Ru­bio said he’s not giv­ing up on an over­haul. “It’s an is­sue we have a lot of con­sensus on, on 95 per­cent of the is­sues,” he said in a Cap­it­ol Hill in­ter­view. “And my hope is we can start mak­ing pro­gress on those and mov­ing us closer to solv­ing the is­sue in to­tal­ity.”

Re­pub­lic­an con­sult­ant Rob Jes­mer, who at­ten­ded a U.S. Cham­ber of Com­merce event this week aimed at jump­start­ing le­gis­lat­ive ac­tion, said cri­ti­cism of Ru­bio’s re­cent com­ments was un­fair and un­pro­duct­ive. “The way to get im­mig­ra­tion re­form to pass,” he said, “is not to trash the single most im­port­ant guy in passing it.”

What We're Following See More »
STAFF PICKS
What the Current Crop of Candidates Could Learn from JFK
21 hours ago
WHY WE CARE

Much has been made of David Brooks’s recent New York Times column, in which confesses to missing already the civility and humanity of Barack Obama, compared to who might take his place. In NewYorker.com, Jeffrey Frank reminds us how critical such attributes are to foreign policy. “It’s hard to imagine Kennedy so casually referring to the leader of Russia as a gangster or a thug. For that matter, it’s hard to imagine any president comparing the Russian leader to Hitler [as] Hillary Clinton did at a private fund-raiser. … Kennedy, who always worried that miscalculation could lead to war, paid close attention to the language of diplomacy.”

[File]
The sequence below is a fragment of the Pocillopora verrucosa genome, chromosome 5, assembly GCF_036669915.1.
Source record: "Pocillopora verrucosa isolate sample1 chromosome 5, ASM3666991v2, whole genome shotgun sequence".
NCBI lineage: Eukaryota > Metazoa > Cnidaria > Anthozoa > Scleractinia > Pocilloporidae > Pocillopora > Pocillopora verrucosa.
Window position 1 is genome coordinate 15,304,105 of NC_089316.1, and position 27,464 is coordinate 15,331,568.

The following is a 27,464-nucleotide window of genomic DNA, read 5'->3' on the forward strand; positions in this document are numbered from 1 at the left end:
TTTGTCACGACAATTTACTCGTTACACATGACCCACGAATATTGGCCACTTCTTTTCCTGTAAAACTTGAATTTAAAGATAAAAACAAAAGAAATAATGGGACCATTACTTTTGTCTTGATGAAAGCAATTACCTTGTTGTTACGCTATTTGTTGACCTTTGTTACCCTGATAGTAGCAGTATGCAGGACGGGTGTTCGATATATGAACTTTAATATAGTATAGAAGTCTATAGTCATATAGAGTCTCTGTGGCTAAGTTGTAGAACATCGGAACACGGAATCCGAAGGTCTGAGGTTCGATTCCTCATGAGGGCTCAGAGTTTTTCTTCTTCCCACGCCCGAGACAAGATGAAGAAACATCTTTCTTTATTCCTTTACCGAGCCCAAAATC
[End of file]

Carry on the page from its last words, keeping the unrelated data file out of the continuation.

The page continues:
Source:
STAFF PICKS
Maher Weighs in on Bernie, Trump and Palin
22 hours ago
WHY WE CARE

“We haven’t seen a true leftist since FDR, so many millions are coming out of the woodwork to vote for Bernie Sanders; he is the Occupy movement now come to life in the political arena.” So says Bill Maher in his Hollywood Reporter cover story (more a stream-of-consciousness riff than an essay, actually). Conservative states may never vote for a socialist in the general election, but “this stuff has never been on the table, and these voters have never been activated.” Maher saves most of his bile for Donald Trump and Sarah Palin, writing that by nominating Palin as vice president “John McCain is the one who opened the Book of the Dead and let the monsters out.” And Trump is picking up where Palin left off.

Source:
×